A Marvel comic book movie as a serious contender for a Best Picture Oscar nomination? My reaction when the idea was recently pitched to me by a top publicity firm floating the April 4 release Captain America: The Winter Soldier was that this publicist must be on crack.
Don’t they know the Academy is basically made up of snobs? The Imitation Game, The Theory Of Everything, Boyhood, YES, but c’mon, Comic Book movies have no place in the Best Picture race. That became painfully obvious when The Dark Knight was egregiously overlooked as a Best Pic nominee in 2008.
That led the Academy the next year to expand the number of possible BP nominees from five to ten in an effort to include deserving popular fare like Knight. However to date the expansion has only resulted basically in a larger number of the usual suspects that normally get recognized among the year’s best. Give Oscar a small British picture any day, but Captain America? No!
It’s ironic that one of this year’s major contenders, Birdman does have a storyline involving an actor who played a comic book superhero. But the film focuses on the aging former superhero trying desperately to run away from that image.
Oscar voters can identify with that but real comic book movies are relegated to technical categories such as visual effects and sound and there they will stay, despite the fact that the public flocks to them and critics routinely rate them highly, as shown by review-compilation sites such as Rotten Tomatoes and Metacritic.
Captain America: The Winter Soldier, which by the way was good enough to lure Robert Redford back to blockbuster fare, earned an excellent 89% Fresh rating on Rotten Tomatoes. Marvel’s late-summer smash, Guardians Of The Galaxy, the No.1-grossing grossing movie this year, ranked even higher, with 91% positive reviews. And Marvel’s latest X-Men installment, X-Men: Days Of Future Past beat them both, with 92%.
But you don’t see the studios behind them launching major Best Picture campaigns, do you? Certainly, when you see companies like Warner Bros staking their future on the genre by announcing a plan for ten comic-based movies between 2016 and 2020 you see the importance to the bottom line. The genre continues to explode but these are regarded as cash cows, not Oscar bait.
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But you have to ask yourself is that really fair? Recently at the Venice Film Festival where he was promoting his two latest micro-budgeted movies – The Humbling and Manglehorn – none other than Al Pacino became a convert. He put Guardians Of The Galaxy on a pedestal, erasing his initial reaction when dragged to see it.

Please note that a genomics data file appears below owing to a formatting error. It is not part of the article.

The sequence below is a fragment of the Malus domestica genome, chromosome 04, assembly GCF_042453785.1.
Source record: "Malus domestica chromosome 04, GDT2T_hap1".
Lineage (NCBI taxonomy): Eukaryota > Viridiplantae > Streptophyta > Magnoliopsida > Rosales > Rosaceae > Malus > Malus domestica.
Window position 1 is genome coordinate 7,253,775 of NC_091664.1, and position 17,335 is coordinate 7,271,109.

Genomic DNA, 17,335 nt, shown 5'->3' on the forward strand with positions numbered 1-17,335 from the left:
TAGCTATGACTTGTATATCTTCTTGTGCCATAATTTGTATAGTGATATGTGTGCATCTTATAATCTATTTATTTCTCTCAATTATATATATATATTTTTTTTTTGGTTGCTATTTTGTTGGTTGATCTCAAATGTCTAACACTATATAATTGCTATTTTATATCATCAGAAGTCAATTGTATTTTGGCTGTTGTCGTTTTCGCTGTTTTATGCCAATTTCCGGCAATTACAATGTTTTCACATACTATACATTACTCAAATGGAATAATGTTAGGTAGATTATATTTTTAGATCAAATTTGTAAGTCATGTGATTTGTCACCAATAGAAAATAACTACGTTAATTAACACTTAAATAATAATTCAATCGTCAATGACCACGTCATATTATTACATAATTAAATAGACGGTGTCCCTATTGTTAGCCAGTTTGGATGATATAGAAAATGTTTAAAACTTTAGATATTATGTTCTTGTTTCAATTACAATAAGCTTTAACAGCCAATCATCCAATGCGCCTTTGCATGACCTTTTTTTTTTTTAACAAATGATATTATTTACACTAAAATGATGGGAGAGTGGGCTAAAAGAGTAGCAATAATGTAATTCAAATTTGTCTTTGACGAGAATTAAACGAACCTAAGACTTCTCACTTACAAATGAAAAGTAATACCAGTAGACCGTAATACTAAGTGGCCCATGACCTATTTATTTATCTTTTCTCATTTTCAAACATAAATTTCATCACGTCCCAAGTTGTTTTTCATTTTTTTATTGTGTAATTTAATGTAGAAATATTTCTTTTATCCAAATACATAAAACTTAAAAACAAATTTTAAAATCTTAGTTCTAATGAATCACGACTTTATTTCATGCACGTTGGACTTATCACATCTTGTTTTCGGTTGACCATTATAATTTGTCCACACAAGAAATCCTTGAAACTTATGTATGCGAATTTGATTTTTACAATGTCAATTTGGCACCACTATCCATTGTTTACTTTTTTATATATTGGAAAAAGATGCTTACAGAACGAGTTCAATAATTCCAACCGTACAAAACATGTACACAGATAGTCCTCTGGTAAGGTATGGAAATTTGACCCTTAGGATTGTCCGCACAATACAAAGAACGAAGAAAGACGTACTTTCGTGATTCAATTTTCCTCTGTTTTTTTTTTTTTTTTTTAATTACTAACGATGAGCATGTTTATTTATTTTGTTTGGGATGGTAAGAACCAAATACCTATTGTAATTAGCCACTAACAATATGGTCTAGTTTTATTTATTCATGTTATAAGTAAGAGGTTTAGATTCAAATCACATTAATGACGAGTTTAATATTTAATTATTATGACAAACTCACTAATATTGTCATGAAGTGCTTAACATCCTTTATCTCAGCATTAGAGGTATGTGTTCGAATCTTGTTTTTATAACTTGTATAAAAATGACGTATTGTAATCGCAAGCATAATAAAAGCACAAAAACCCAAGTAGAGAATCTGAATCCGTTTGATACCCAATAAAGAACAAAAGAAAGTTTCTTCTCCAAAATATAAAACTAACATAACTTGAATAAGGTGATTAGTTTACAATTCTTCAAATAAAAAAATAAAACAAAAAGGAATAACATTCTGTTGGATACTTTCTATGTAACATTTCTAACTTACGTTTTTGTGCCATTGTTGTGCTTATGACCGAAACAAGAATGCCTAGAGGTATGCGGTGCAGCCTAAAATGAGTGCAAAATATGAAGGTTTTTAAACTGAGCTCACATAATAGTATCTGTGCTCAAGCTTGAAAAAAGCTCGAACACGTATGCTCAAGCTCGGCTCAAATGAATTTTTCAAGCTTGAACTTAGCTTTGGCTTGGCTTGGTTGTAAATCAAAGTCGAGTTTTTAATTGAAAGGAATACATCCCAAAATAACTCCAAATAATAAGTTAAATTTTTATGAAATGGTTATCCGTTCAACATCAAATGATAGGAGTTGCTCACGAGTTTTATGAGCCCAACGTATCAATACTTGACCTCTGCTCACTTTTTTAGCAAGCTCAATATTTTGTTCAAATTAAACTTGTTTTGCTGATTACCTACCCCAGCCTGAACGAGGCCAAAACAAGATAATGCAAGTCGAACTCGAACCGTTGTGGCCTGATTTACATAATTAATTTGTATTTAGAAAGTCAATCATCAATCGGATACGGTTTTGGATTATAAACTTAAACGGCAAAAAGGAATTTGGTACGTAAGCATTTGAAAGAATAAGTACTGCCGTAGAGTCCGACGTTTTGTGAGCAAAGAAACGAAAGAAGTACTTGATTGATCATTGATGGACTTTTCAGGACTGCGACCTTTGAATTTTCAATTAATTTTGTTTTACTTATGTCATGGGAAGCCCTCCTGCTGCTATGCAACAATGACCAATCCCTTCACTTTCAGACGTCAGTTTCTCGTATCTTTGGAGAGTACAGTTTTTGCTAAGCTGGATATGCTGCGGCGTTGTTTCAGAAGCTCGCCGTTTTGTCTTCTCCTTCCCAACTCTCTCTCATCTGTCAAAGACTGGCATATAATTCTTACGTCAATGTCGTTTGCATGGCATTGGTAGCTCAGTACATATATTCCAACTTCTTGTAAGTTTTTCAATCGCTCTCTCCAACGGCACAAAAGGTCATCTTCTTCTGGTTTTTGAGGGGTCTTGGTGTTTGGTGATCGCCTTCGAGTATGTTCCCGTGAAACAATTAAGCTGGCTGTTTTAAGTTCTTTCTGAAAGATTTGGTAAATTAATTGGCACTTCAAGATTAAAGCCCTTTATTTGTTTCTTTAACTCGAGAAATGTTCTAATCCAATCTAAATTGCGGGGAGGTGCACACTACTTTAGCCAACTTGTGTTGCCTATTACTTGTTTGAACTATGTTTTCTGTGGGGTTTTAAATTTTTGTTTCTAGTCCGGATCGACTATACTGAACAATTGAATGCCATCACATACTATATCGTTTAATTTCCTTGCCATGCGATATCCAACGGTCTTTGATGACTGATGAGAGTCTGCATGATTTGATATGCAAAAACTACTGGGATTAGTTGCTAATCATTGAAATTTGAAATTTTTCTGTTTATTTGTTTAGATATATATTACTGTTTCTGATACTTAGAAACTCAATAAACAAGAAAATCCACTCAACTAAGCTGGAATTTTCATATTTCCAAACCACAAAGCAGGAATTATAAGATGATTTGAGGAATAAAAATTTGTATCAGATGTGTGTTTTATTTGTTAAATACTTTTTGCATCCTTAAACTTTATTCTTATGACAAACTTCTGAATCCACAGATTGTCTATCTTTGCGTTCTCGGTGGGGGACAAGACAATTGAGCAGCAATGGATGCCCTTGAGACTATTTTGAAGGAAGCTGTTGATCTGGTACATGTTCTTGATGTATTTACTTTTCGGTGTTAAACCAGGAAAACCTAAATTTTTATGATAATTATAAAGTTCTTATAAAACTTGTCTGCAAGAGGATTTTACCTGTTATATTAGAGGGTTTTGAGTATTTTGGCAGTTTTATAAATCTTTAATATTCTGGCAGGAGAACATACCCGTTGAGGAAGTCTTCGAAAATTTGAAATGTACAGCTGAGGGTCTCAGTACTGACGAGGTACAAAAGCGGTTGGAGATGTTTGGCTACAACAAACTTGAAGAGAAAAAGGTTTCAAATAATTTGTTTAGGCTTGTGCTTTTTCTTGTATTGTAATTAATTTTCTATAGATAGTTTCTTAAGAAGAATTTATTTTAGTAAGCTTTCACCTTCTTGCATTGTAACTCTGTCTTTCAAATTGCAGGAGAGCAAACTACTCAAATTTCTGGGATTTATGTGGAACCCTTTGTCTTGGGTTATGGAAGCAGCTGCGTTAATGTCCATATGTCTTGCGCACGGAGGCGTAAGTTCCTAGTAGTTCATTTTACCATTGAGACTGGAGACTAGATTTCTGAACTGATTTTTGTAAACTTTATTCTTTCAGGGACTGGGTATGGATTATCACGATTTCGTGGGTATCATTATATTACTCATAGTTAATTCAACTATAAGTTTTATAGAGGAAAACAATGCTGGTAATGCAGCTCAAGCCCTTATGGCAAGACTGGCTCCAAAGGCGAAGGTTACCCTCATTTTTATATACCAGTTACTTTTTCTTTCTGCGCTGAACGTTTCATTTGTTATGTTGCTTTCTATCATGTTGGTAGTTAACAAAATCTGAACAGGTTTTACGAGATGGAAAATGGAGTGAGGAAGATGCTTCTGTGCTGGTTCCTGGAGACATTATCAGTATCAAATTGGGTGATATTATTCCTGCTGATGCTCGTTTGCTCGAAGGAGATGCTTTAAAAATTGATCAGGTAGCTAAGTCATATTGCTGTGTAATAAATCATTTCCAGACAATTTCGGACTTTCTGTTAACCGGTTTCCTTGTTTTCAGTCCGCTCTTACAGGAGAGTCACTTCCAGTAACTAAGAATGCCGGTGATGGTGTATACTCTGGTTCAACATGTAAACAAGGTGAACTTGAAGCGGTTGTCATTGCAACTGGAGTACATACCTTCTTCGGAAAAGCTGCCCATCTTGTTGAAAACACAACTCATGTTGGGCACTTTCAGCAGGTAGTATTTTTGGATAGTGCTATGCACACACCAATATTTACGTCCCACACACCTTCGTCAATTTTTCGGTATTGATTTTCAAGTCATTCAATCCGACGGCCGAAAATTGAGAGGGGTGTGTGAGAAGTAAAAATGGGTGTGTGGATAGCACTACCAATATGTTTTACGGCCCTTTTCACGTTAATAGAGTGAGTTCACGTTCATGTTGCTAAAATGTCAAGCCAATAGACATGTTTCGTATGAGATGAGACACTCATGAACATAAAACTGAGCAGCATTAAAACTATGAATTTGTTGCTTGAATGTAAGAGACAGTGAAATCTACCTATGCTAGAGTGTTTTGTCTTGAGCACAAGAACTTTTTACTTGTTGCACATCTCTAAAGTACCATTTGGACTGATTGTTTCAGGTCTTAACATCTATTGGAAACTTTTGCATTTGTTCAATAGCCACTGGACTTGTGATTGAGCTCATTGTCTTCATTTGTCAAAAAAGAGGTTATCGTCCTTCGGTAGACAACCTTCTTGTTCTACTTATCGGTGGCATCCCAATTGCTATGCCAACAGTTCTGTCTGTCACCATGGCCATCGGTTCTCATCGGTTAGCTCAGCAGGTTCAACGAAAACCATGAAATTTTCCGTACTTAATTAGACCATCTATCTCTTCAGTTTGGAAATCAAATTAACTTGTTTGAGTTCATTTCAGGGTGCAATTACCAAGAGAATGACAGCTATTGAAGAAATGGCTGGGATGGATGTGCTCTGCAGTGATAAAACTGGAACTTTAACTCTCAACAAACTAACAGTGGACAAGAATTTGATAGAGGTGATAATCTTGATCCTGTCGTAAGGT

“It was not something I would readily go see, but my kids got me to go, and one has to draw the line at where prejudice starts and where it ends – that was good stuff!” Pacino said. “I recognized the ingenious stuff they were doing : the invention, the attractiveness of the way they were performing it. It had Shakespearean feeling to it at times. I was caught up in the big screen, the big sound.”
In a bit of irony, Pacino remains one of the few actors ever to be Oscar -nominated for a comic-book movie role, 1990’s Dick Tracy (and of course Heath Ledger did take a posthumous Supporting Actor Oscar for The Dark Knight).
I met recently with Joe Russo and Anthony Russo, directors of Captain America: The Winter Soldier (and the upcoming 2016 sequel). They’re also Emmy winners for their work in television, including classic shows like Arrested Development and Community, told me they are frustrated that comic book movies, and that includes their own critically acclaimed film, aren’t getting the kind of Oscar buzz movies that rank far lower on the RT and boxoffice scales seem to be rolling in.
It’s almost as if, as far as Oscar is generally concerned these days, making money is a hindrance. Captain America’s gross puts it at No. 2 behind Guardians with nearly $260 million domestically and $714 million worldwide to date. Their film is nowhere to be found on pundit prediction lists and it would be a stunner if any critics group even considers it in their year end awards despite that early praise it got in April.